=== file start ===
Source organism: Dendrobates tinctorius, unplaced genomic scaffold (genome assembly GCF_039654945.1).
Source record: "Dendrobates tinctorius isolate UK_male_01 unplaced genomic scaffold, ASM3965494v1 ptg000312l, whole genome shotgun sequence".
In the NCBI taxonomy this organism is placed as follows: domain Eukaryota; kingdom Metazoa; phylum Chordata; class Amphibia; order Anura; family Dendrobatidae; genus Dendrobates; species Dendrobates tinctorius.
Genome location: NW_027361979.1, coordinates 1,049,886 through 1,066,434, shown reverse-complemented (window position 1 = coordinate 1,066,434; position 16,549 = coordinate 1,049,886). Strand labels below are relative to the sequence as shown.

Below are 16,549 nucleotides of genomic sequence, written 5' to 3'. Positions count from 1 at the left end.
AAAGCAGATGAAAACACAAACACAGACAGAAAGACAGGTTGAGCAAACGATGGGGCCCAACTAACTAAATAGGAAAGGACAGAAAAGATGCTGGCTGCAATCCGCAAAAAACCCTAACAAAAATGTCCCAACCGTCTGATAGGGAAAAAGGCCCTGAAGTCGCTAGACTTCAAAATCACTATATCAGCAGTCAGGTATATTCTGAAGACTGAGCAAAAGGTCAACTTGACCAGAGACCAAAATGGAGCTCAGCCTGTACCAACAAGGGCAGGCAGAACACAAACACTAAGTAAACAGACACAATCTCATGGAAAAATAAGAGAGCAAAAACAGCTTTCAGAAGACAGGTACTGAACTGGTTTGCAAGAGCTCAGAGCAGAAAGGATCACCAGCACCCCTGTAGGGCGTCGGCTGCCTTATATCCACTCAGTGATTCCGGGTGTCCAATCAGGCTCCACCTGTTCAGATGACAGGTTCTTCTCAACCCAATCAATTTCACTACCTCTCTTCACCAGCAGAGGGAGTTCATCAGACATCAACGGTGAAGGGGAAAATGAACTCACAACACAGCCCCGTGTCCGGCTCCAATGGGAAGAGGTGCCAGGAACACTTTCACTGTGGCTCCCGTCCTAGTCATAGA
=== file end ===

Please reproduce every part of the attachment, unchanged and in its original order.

Source organism: Dendrobates tinctorius, unplaced genomic scaffold (genome assembly GCF_039654945.1).
Source record: "Dendrobates tinctorius isolate UK_male_01 unplaced genomic scaffold, ASM3965494v1 ptg000312l, whole genome shotgun sequence".
In the NCBI taxonomy this organism is placed as follows: domain Eukaryota; kingdom Metazoa; phylum Chordata; class Amphibia; order Anura; family Dendrobatidae; genus Dendrobates; species Dendrobates tinctorius.
Genome location: NW_027361979.1, coordinates 1,049,886 through 1,066,434, shown reverse-complemented (window position 1 = coordinate 1,066,434; position 16,549 = coordinate 1,049,886). Strand labels below are relative to the sequence as shown.

Below are 16,549 nucleotides of genomic sequence, written 5' to 3'. Positions count from 1 at the left end.
AAAGCAGATGAAAACACAAACACAGACAGAAAGACAGGTTGAGCAAACGATGGGGCCCAACTAACTAAATAGGAAAGGACAGAAAAGATGCTGGCTGCAATCCGCAAAAAACCCTAACAAAAATGTCCCAACCGTCTGATAGGGAAAAAGGCCCTGAAGTCGCTAGACTTCAAAATCACTATATCAGCAGTCAGGTATATTCTGAAGACTGAGCAAAAGGTCAACTTGACCAGAGACCAAAATGGAGCTCAGCCTGTACCAACAAGGGCAGGCAGAACACAAACACTAAGTAAACAGACACAATCTCATGGAAAAATAAGAGAGCAAAAACAGCTTTCAGAAGACAGGTACTGAACTGGTTTGCAAGAGCTCAGAGCAGAAAGGATCACCAGCACCCCTGTAGGGCGTCGGCTGCCTTATATCCACTCAGTGATTCCGGGTGTCCAATCAGGCTCCACCTGTTCAGATGACAGGTTCTTCTCAACCCAATCAATTTCACTACCTCTCTTCACCAGCAGAGGGAGTTCATCAGACATCAACGGTGAAGGGGAAAATGAACTCACAACACAGCCCCGTGTCCGGCTCCAATGGGAAGAGGTGCCAGGAACACTTTCACTGTGGCTCCCGTCCTAGTCATAGA